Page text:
It would be almost nine years before I saw my father again. In that time, I fell in love with my now wife, Meredith. As I contemplated marriage, I gained a clearer understanding of the intimate connection between husband and wife. How different it is from parent and child. And I came to realize that the dissolution of Dad’s marriage to Mom should not be the dissolution of his life with me. Despite his flaws as a husband, he’d been successful as a father.
Before I proposed in 2017, I called Meredith’s dad to get his blessing. I also called my father with the news. I said I was nervous, and he cheered me on, and thankfully, Meredith said yes.
Dad and my stepmother, Marsha, traveled to Palm Springs for our wedding the next year. At a dinner hosted by my future father-in-law, Dad told stories about me as a child, and I got him talking about football. But it was evident he had lost a step. Before the ceremony, he was standing near my mother, dreading having to climb a hill to get to the chuppah. Dad motioned toward a young guest with a flowy dress and said to my mom, “Let’s get one of those powerhouses to walk us up there.” Mom told him that I would be escorting her to her seat, thank you very much. I’m not sure how Dad got up the hill, but he was right there in front when I said, “I do.” At the reception, I heard a song by the Drifters playing and spotted him dancing the Carolina shag with the mother of one of my wife’s friends.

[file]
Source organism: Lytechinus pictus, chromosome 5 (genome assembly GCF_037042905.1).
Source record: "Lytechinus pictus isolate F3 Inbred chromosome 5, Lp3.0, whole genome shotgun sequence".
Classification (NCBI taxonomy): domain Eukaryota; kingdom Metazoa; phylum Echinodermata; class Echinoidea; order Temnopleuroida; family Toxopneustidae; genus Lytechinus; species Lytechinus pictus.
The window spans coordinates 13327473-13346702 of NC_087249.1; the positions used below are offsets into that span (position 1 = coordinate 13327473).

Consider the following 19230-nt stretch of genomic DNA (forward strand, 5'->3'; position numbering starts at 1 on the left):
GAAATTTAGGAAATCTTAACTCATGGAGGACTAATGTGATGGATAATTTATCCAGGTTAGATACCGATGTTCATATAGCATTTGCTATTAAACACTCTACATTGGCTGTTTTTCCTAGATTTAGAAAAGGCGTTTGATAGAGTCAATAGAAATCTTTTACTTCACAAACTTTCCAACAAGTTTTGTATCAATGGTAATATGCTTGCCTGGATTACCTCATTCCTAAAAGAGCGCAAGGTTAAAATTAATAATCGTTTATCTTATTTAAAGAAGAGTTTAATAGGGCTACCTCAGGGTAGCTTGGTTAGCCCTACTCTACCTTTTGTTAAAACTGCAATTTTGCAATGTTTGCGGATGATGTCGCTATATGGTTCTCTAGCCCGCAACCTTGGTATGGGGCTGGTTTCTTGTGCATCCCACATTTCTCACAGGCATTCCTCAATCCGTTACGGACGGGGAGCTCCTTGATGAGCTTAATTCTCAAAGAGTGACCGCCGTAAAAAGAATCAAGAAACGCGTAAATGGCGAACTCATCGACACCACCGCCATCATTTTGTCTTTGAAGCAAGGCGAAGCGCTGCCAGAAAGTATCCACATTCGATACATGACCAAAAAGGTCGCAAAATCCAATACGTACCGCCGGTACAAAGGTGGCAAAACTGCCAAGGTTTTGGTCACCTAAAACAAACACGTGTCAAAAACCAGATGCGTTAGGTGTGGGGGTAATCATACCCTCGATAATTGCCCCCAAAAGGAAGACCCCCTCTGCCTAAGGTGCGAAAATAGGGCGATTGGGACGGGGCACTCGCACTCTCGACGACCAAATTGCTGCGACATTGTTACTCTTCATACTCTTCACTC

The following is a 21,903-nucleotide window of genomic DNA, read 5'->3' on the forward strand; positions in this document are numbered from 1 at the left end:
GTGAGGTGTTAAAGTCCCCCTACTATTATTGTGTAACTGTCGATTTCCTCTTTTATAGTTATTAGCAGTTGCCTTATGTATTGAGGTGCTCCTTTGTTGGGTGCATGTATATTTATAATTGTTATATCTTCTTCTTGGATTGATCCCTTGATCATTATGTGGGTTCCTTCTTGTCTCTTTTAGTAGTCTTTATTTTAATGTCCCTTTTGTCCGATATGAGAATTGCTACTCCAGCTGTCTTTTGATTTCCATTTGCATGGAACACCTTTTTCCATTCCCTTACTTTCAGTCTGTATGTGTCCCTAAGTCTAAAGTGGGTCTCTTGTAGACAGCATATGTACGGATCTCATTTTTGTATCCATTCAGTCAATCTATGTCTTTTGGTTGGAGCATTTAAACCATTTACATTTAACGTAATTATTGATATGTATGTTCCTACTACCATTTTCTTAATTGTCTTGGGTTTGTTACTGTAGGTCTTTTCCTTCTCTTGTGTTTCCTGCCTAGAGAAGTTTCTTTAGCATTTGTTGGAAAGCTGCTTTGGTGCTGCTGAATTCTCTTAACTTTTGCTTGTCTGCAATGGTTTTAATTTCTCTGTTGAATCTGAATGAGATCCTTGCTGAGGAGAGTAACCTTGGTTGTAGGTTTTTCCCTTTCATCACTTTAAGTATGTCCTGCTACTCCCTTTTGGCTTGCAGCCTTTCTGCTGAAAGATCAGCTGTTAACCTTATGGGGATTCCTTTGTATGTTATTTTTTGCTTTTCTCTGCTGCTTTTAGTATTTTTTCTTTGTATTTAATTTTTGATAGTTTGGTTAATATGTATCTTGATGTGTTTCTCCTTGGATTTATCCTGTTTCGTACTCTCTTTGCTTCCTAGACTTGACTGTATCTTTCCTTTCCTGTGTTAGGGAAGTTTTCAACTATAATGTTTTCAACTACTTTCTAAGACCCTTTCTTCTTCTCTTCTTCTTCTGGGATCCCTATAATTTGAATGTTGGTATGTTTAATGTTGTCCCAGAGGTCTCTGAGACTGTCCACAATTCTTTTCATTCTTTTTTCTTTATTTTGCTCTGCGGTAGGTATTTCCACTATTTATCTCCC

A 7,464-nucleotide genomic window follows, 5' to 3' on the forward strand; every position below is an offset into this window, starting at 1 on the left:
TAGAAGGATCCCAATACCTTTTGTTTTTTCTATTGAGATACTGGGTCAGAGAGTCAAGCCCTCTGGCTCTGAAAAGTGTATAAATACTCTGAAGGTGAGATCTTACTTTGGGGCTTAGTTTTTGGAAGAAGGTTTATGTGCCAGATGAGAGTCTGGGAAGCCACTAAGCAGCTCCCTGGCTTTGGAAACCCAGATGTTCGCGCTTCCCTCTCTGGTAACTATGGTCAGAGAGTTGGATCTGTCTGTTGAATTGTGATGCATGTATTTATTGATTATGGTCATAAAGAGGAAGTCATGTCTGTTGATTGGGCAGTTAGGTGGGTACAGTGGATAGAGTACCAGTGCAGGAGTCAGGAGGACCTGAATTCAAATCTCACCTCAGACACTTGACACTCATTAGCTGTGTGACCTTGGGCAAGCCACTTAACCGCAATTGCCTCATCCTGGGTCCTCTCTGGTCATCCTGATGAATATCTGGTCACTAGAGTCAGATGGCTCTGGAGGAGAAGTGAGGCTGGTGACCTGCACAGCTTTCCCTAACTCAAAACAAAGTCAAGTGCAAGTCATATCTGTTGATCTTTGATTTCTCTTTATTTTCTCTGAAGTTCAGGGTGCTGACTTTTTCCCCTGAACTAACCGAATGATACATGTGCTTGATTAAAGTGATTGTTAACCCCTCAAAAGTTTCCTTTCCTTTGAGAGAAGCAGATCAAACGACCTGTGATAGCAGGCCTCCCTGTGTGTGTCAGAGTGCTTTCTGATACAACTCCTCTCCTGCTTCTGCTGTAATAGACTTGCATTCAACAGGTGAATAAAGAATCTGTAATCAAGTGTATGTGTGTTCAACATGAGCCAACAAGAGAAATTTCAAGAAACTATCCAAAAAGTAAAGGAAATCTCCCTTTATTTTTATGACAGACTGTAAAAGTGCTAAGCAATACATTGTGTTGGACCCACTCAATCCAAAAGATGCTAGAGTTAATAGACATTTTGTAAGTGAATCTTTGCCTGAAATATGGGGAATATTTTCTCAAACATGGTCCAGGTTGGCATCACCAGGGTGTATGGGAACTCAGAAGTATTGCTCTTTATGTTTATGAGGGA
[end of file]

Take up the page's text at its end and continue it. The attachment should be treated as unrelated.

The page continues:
Dad and Marsha had a mountain cabin in Boone, and he would often call me from there. If I didn’t answer, he’d leave a voice mail: “I’m standing up on this mountain watching the sunset, thinking about you out there in California.”
In 2019, as Dad was turning eighty-two, I felt I needed to see him, so Meredith and I traveled to North Carolina. I was still nervous around him at first, but one day we drove up to Boone, and he showed me the view westward. Several times during the trip, he encouraged us to move back home. I told him that was the dream. When it came time to say goodbye, we gathered in the kitchen, and I broke down in tears. “I’ll take care of him,” Marsha said. Soon after we returned to L.A., a package arrived in the mail. It was a book of North Carolina real estate listings, from Dad.